Acupuncture is a system of medicine in which a fine needle is inserted through the skin to a depth of a few millimeters, left in place for a time, sometimes manipulated and then withdrawn. There are two philosophies – that of traditional eastern or Chinese acupuncture which is an integral part of traditional Chinese medicine and that of western scientific approach. According to Filshie and Cummings, the principal difference between these two approaches is "the method of diagnosis and the relentless pursuit of a scientific rationale for treatment".11 Central to the scientific approach is the formulation of a diagnosis based on best current practice and the selection of the most appropriate therapeutic option. Acupuncture is one of a range of treatment options that can be employed in an effort to control gagging.
Ear acupuncture was selected for the following reasons:
There is a specific, recognised anti-gagging point on the ear (Fig. 1)
The needles are not disturbed during access to the mouth for dental treatment
The needles are out of the patient's line of vision – a bonus for anyone with a dislike of needles
The technique involves the insertion of one, fine, single-use disposable needle of 7 mm length into the anti-gagging point of each ear to a depth of 3 mm. The needles are manipulated for 30 seconds prior to carrying out dental treatment. The needles remain in situ throughout treatment and are removed before the patient is discharged. The patient does not require an escort and is not inconvenienced in any way following treatment.
Ten people, with an exaggerated gag reflex, who had been referred to a specialist sedation unit because their gag reflex prevented conventional dental treatment agreed to try ear acupuncture to control the reflex. The technique was explained and informed consent obtained in all cases. The magnitude of the gag reflex was assessed using the Gagging Severity Index (GSI)10 prior to acupuncture (Table 1). The acupuncture needles were inserted, as described above, and dental treatment commenced. The Gagging Prevention Index (GPI)10 was used to assess the effectiveness of the ear acupuncture in controlling the reflex and allowing dental treatment to take place (Table 2). On the completion of treatment, the needles were removed. All acupuncture treatments were carried out by one dentist trained in dental acupuncture.
Eight men and two women had ear acupuncture in an effort to control their gag reflex so that they could accept dental treatment. Their ages ranged from 40–65 years.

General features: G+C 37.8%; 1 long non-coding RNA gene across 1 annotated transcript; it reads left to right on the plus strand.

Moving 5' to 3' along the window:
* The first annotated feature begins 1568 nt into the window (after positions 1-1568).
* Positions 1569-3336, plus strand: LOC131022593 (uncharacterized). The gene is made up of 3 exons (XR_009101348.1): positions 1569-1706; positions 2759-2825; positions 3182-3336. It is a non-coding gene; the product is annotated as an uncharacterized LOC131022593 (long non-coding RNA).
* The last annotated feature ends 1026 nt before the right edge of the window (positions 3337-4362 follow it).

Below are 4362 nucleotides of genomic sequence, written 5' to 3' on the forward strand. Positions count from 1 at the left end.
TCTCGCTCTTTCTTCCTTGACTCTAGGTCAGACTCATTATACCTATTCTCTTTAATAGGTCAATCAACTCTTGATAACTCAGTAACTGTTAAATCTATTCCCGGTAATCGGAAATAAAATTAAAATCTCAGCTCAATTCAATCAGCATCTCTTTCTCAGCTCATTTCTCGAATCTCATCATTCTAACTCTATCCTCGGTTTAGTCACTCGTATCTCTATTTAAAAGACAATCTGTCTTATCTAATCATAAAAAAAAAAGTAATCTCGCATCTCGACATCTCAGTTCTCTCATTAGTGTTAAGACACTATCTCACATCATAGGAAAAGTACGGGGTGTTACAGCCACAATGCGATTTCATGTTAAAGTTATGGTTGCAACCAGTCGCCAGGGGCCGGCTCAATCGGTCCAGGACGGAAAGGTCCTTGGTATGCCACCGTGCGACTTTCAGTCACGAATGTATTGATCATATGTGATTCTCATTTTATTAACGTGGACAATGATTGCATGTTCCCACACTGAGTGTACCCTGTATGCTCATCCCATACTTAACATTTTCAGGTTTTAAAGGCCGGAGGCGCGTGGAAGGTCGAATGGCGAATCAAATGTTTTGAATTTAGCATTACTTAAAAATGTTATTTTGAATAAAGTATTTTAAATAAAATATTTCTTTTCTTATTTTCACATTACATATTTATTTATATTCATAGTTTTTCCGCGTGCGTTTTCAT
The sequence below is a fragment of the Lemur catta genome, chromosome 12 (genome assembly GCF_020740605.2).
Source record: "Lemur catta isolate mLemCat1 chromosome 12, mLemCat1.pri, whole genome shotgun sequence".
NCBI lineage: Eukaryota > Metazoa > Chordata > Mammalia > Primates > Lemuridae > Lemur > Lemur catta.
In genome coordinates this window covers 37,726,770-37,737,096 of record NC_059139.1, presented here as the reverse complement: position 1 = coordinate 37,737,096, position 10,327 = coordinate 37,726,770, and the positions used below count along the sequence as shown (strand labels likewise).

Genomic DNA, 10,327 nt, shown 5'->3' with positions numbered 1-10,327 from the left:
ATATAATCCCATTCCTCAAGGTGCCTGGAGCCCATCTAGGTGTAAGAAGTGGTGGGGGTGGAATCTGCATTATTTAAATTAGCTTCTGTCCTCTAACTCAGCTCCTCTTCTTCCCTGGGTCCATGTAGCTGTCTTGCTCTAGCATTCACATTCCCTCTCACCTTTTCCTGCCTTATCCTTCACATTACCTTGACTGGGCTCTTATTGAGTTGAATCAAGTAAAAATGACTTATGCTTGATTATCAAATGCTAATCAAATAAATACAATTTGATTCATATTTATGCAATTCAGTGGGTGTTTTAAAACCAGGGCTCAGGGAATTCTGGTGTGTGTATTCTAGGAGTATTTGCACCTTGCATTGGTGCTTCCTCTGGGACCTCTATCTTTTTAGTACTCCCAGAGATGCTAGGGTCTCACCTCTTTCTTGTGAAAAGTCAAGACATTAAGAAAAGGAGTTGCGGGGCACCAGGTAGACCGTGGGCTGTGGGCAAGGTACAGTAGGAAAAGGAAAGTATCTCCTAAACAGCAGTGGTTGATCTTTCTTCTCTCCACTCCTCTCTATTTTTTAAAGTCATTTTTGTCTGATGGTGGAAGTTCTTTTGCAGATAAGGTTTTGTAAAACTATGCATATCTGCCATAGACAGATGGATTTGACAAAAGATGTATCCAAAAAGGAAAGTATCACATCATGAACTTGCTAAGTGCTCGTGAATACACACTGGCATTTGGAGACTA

Using the GSI, four people rated IV with a severe reflex that made treatment impossible and six people rated V with a very severe reflex which made treatment impossible and affected their dental attendance (Fig. 2). Prior to referral, two people had avoided treatment, six people were only able to receive treatment with intravenous sedation and two people had not been able to receive treatment at all because of their exaggerated gag reflexes.
Using ear acupuncture, these ten people underwent a total of 25 dental treatment episodes. Procedures carried out included scaling, root planing, impressions, fillings, extractions, adhesive bridge placement, a molar endodontic treatment and a biopsy of the lateral border of the tongue.
The cost of materials for ear acupuncture was £0.2 or 0.3 Euros per person per treatment episode. After the initial explanation, the additional time per visit was in the order of 2–3 minutes. There were no adverse reactions to the technique and, on all occasions, patients were fit to leave the surgery and travel home unaccompanied.
Using the GPI to assess the effectiveness in controlling the groups' gag reflexes, for eight people and 23 episodes of treatment the score was I with the reflex obtunded and dental procedures carried out successfully (Fig. 3). For two people and two episodes of treatment the score was II with the reflex partially controlled and dental treatment still possible.
The aetiology of gagging is complex and not fully understood. Whether its aetiology is somatic, psychogenic or a combination of the two, the outcome is to make the acceptance of dental treatment impossible for some people. Participants in the current review had 'tried everything' to control their gag reflexes in the dental situation. Some had resorted to treatment with intravenous sedation which is an invasive technique using a sedative drug (commonly, Midazolam which has an elimination half-life of two hours12). Intravenous sedation requires the person to have an escort and affects their ability to carry out certain activities, eg driving, work, etc. The manufacturers of Midazolam recommend that these activities are avoided for eight hours post-administration of the drug.13 Other people had avoided dental treatment completely and worried how they would cope if they had a dental emergency. On the occasions when they did try to cope with dental treatment the inability to control their gagging resulted in embarrassment and 'feeling like a child'.